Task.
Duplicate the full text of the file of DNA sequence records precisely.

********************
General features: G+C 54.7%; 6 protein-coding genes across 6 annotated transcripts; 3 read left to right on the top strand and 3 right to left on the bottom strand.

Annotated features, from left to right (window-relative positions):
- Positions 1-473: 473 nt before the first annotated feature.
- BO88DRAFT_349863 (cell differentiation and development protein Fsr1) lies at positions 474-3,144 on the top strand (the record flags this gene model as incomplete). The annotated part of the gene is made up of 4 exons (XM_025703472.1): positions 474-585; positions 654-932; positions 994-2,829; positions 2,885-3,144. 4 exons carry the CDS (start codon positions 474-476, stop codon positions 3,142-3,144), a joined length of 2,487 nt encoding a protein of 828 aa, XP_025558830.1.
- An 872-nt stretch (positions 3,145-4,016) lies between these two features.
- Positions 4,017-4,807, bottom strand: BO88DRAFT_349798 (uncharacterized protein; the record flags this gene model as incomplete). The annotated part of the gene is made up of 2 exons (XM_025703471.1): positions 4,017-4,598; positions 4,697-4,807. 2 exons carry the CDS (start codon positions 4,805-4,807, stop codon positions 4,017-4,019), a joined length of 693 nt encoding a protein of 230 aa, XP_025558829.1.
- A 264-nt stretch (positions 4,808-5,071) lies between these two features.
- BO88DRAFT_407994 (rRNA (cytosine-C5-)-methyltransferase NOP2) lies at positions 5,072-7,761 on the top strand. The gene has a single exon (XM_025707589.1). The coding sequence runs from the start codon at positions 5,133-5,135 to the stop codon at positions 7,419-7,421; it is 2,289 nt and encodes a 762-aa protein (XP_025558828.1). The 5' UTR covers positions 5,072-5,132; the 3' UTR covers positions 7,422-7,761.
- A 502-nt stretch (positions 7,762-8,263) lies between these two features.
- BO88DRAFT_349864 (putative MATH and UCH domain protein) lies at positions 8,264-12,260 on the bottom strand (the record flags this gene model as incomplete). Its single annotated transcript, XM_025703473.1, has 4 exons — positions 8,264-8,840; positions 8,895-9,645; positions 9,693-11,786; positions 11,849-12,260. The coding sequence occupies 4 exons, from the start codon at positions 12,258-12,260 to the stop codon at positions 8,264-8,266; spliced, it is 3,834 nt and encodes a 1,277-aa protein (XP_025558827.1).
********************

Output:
General features: G+C 54.7%; 6 protein-coding genes across 6 annotated transcripts; 3 read left to right on the top strand and 3 right to left on the bottom strand.

Annotated features, from left to right (window-relative positions):
- Positions 1-473: 473 nt before the first annotated feature.
- BO88DRAFT_349863 (cell differentiation and development protein Fsr1) lies at positions 474-3,144 on the top strand (the record flags this gene model as incomplete). The annotated part of the gene is made up of 4 exons (XM_025703472.1): positions 474-585; positions 654-932; positions 994-2,829; positions 2,885-3,144. 4 exons carry the CDS (start codon positions 474-476, stop codon positions 3,142-3,144), a joined length of 2,487 nt encoding a protein of 828 aa, XP_025558830.1.
- An 872-nt stretch (positions 3,145-4,016) lies between these two features.
- Positions 4,017-4,807, bottom strand: BO88DRAFT_349798 (uncharacterized protein; the record flags this gene model as incomplete). The annotated part of the gene is made up of 2 exons (XM_025703471.1): positions 4,017-4,598; positions 4,697-4,807. 2 exons carry the CDS (start codon positions 4,805-4,807, stop codon positions 4,017-4,019), a joined length of 693 nt encoding a protein of 230 aa, XP_025558829.1.
- A 264-nt stretch (positions 4,808-5,071) lies between these two features.
- BO88DRAFT_407994 (rRNA (cytosine-C5-)-methyltransferase NOP2) lies at positions 5,072-7,761 on the top strand. The gene has a single exon (XM_025707589.1). The coding sequence runs from the start codon at positions 5,133-5,135 to the stop codon at positions 7,419-7,421; it is 2,289 nt and encodes a 762-aa protein (XP_025558828.1). The 5' UTR covers positions 5,072-5,132; the 3' UTR covers positions 7,422-7,761.
- A 502-nt stretch (positions 7,762-8,263) lies between these two features.
- BO88DRAFT_349864 (putative MATH and UCH domain protein) lies at positions 8,264-12,260 on the bottom strand (the record flags this gene model as incomplete). Its single annotated transcript, XM_025703473.1, has 4 exons — positions 8,264-8,840; positions 8,895-9,645; positions 9,693-11,786; positions 11,849-12,260. The coding sequence occupies 4 exons, from the start codon at positions 12,258-12,260 to the stop codon at positions 8,264-8,266; spliced, it is 3,834 nt and encodes a 1,277-aa protein (XP_025558827.1).